Pensions on divorce

What you should know about pensions when divorcing or dissolving a civil partnership

In many cases, considering your pension situation isn’t the first thing on your mind when you’re going through a divorce or the dissolution of a civil partnership. You’ll be thinking about housing, your children and possibly, how you’ll manage as a single parent. However, making sure that arrangements are in place for the sharing or division of pensions held by both people in the relationship is important to consider properly and with legal advice as part of your divorce or dissolution process. This allows for future financial planning and a certain peace of mind. All of both parties’ pensions, including state pensions, can be taken into account when sorting out the finances after a relationship breaks down.

“My husband and I are divorcing. He says that I can take more out of the sale of the house than him, but that he’s keeping his pension. How are pensions dealt with in this situation and is he right?”

When a couple divorce or dissolve their civil partnership, their pensions can be dealt with in three ways: a Pensions Sharing Order (PSO) can be put in place. A percentage is taken from the person’s pension with the highest value and put into the other party’s pension so that usually, pension incomes are equalised. Secondly, there can be an offset arrangement whereby instead of taking a percentage of one pension to put into the other, monies are taken from elsewhere in the marriage or civil partnership, such as taking a higher percentage of the net sale proceeds of the family home. Finally, each person in the relationship can simply keep their own pension; this may be suitable if both pensions are relatively similar and low in value.

“How do I know what a fair split of the pensions would be?”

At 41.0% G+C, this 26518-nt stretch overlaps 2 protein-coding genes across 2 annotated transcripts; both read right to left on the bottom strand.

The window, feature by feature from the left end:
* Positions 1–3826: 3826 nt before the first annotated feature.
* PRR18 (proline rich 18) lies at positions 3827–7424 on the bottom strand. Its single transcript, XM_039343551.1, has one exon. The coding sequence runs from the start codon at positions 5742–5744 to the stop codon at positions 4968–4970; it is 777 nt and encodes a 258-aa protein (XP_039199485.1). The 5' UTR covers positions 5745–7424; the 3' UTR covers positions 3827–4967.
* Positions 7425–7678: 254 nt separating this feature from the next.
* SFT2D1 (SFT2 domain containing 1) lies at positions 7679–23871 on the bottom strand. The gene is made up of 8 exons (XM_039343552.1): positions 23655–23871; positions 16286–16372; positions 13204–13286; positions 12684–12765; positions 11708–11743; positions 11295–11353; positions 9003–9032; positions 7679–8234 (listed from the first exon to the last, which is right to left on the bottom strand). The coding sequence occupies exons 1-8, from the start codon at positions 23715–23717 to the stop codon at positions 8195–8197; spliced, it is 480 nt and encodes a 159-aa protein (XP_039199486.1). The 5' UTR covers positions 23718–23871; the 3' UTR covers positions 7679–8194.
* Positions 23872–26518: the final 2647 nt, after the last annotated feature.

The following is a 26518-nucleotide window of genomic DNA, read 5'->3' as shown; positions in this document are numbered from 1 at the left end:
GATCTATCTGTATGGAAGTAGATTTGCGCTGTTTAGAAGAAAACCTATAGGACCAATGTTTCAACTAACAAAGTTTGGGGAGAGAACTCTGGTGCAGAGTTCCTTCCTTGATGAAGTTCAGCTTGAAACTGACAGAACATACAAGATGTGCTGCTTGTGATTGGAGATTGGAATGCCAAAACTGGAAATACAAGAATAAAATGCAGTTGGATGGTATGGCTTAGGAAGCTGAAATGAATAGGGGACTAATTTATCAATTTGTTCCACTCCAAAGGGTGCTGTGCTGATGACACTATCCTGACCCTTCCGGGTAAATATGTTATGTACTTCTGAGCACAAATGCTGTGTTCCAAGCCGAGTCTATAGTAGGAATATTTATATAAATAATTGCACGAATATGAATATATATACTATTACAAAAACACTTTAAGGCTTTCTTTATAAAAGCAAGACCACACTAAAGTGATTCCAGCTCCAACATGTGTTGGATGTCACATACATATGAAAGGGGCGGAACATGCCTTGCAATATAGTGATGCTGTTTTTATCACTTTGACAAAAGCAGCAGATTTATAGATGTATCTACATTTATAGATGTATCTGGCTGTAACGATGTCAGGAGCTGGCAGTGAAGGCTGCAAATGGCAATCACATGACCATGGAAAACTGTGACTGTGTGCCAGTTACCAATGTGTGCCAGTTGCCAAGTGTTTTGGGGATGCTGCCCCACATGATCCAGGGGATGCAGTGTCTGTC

This is where the expert advice of a solicitor is invaluable. Your solicitor is not allowed to give financial advice; however, they can instruct the assistance of a Pensions on Divorce Expert (PoDE). Your solicitor will draft a carefully and specifically worded letter to a PoDE outlining the proposed division of the pension, how the split should be calculated and all relevant information.

The PoDE then produces a report with their recommendations, outlining how the pension should be divided by way of a PSO and/or offsetting arrangement. Your solicitor will use this report, alongside the other documents relating to the financial settlement, to negotiate the division of the pensions and to put the terms of the settlement into a Financial Remedy order (FRO). It is worth mentioning that your solicitor may well recommend that you take advice regarding your finances, including any pensions, from an independent Financial Advisor or IFA.

“My partner and I are splitting up after 20 years together. Do I have any claim on his pension when we’re not actually married?”

Unfortunately not. In this situation you would generally keep your own pension and would not be entitled to any of your partner’s pension.

“If my civil partnership breaks down, am I obliged to give my civil partner half of a pension that I paid into for years before I met them?”

Pensions that were accumulated before the civil partnership or marriage can indeed be taken into account when a relationship breaks down. Generally speaking, all pensions will need to be considered, including those built up before the parties met one another. In particular, public sector pensions (eg NHS, Police etc.) can be very valuable and dividing them up needs to be considered with care and expertise.

“Is it necessary to get all the instructions and information about what is happening about our pensions in writing?”

It is strongly advisable that whatever has been decided about your pensions is included in the FRO, which is the document that sets out the terms of your financial settlement. If you have agreed a PSO, further details about this will be included in a document attached to the FRO, called the Pension Sharing Annex. Without this important document, pension providers will not implement the PSO. Your solicitor will ensure that all the relevant paperwork is taken care of so that you can be confident that your pension arrangements are contained within your final settlement and implemented properly.

If you’d like advice on how to incorporate pension sharing or other financial considerations into a settlement following the breakdown of a relationship, please get in touch with one of our experts in the family team.

Sue Wardropper is a solicitor and Head of the Family Department at Barker Gotelee Solicitors in Ipswich.

Suffolk Family Solicitors – for more information on our range of legal services, please call the team on 01473 611211 or email